Super snow moon 2019: How to watch this year's brightest super moon


The moon, or supermoon, as she lands on the Martin Luther King memorial on Monday, November 14, 2016.

NASA / Aubrey Gemignani

Another super moon is ready to honor the heavenly scene Tuesday. And, although it is blocked by many storms from coast to coast to coast in North America, those who catch it will see our natural satellite under its biggest and brightest of seasons.

We get a supermoon when the moon is full or nearly full and also at its closest point to the Earth along its slightly elliptical orbit. This close approach is called perigee by astronomers. In 2019, there are three supermoons and they fall in the first three months of the year.

You may remember that in January, we had the show of "super blood moon wolf"in which a lunar eclipse or" moon of blood "coincided with a super moon and the first full moon of the calendar year, traditionally called the wolf moon.

This Tuesday night will bring the "super moon of snow". Due to many nuances in the interactions between the sun, the earth and the moon, the distance between us and each super-moon varies a bit. It turns out that this week's perigee will be closer to us than last month's supermoon, according to NASA.

You must have a remarkably trained eye to see the difference between each super-moon. It's hard enough to see the difference between a normal full moon and a super-moon, which appears up to 14% larger in the sky and maybe 30% brighter.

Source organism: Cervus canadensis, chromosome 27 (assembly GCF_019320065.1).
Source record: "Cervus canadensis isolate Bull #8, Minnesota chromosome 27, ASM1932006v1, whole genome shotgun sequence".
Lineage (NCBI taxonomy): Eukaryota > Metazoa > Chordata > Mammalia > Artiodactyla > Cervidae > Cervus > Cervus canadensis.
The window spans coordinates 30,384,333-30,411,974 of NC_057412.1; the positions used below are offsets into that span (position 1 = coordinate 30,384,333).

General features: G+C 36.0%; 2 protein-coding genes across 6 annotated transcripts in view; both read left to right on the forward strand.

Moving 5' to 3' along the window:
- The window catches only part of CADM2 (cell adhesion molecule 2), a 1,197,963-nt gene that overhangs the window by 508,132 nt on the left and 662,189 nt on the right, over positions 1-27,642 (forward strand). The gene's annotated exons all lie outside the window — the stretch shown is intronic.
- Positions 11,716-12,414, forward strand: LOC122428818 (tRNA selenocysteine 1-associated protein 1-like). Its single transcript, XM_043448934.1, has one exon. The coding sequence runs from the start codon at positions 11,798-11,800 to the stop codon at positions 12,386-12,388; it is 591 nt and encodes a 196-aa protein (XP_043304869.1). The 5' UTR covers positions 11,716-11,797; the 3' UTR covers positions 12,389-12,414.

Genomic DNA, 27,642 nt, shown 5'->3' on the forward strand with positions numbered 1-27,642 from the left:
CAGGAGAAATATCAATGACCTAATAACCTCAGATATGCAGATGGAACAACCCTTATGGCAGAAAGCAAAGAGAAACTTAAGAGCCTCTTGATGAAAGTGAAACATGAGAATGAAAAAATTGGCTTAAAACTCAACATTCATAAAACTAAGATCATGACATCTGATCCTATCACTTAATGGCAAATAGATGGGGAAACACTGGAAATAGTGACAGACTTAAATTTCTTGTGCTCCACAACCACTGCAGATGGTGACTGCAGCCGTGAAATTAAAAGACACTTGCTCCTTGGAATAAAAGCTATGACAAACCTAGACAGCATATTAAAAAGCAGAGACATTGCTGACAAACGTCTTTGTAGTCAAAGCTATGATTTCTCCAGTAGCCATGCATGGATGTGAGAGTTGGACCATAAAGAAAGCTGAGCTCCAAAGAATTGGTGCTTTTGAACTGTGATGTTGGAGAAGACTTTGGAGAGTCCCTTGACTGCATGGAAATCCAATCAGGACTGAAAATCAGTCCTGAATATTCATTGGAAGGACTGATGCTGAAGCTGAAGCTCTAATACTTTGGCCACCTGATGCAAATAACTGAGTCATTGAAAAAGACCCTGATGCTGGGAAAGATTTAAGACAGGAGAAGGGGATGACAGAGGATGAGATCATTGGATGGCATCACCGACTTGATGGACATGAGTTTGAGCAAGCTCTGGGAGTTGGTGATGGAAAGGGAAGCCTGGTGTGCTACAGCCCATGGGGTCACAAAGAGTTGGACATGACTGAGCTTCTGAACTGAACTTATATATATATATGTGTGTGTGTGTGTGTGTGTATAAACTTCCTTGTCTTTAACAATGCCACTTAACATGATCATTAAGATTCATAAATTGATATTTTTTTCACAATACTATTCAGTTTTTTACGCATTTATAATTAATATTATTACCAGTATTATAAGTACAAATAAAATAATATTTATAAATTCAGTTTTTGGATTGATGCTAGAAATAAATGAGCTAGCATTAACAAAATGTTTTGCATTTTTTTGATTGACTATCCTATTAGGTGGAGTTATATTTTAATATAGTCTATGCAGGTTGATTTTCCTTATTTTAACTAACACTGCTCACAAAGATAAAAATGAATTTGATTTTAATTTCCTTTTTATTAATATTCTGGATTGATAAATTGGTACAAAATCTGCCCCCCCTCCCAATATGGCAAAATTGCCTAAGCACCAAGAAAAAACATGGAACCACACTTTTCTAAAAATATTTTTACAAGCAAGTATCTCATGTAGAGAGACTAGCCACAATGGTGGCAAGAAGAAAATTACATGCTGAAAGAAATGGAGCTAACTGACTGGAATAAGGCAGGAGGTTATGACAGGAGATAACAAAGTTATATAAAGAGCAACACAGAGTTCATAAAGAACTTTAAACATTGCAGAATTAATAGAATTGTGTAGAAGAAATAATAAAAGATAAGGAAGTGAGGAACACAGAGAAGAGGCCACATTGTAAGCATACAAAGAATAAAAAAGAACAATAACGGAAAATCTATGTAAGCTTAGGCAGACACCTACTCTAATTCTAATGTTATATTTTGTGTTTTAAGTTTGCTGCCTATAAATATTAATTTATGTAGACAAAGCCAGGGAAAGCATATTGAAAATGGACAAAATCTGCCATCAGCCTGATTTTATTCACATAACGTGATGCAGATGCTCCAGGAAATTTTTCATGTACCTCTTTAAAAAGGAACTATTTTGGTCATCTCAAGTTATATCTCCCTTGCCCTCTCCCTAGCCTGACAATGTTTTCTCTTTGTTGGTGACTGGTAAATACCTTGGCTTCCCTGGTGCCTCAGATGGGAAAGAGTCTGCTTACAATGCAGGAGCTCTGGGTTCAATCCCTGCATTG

If you really want to be seduced, your best bet is to watch the full moon when it rises to the east while the sun goes down to the west. It is at this point that it seems to be the largest, although this is mainly due to an optical illusion.

This happens when the moon is close to the horizon and there are objects such as trees or buildings in our field of vision, says NASA astronomer Mitzi Adams. "Because these relatively close objects are in front of the moon, our brain is led to think that the moon is much closer to the objects in our field of vision," says Adams.

Adams adds that you can check the effect by holding a coin at arm's length so that it covers the moon. Do it at moonrise when the moon appears huge on the horizon and later when it appears smaller in the sky and you will see that the same size room covers the moon all night.

It should be obvious why a February full moon traditionally calls a "snow moon" in the United States. The second calendar month is historically more filled with mellow white rainfall than any other.

It also means that the snow super moon is more likely to be stuck at the sight of, well … snowfall. If this happens, it still remains the third and last supermoon of 2019, to be held in exactly four weeks on March 19th.

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